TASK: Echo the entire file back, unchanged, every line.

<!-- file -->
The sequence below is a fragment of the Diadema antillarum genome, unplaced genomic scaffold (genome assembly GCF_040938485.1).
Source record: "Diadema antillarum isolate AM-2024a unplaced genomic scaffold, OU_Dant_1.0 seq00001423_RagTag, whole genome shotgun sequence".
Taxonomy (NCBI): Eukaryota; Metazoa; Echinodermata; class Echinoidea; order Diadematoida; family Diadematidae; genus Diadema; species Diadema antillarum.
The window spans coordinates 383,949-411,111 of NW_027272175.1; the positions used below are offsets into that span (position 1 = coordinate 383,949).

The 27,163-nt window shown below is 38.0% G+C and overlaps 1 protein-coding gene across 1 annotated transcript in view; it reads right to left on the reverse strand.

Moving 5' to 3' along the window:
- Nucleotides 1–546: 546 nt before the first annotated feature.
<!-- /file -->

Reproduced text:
The sequence below is a fragment of the Diadema antillarum genome, unplaced genomic scaffold (genome assembly GCF_040938485.1).
Source record: "Diadema antillarum isolate AM-2024a unplaced genomic scaffold, OU_Dant_1.0 seq00001423_RagTag, whole genome shotgun sequence".
Taxonomy (NCBI): Eukaryota; Metazoa; Echinodermata; class Echinoidea; order Diadematoida; family Diadematidae; genus Diadema; species Diadema antillarum.
The window spans coordinates 383,949-411,111 of NW_027272175.1; the positions used below are offsets into that span (position 1 = coordinate 383,949).

The 27,163-nt window shown below is 38.0% G+C and overlaps 1 protein-coding gene across 1 annotated transcript in view; it reads right to left on the reverse strand.

Moving 5' to 3' along the window:
- Nucleotides 1–546: 546 nt before the first annotated feature.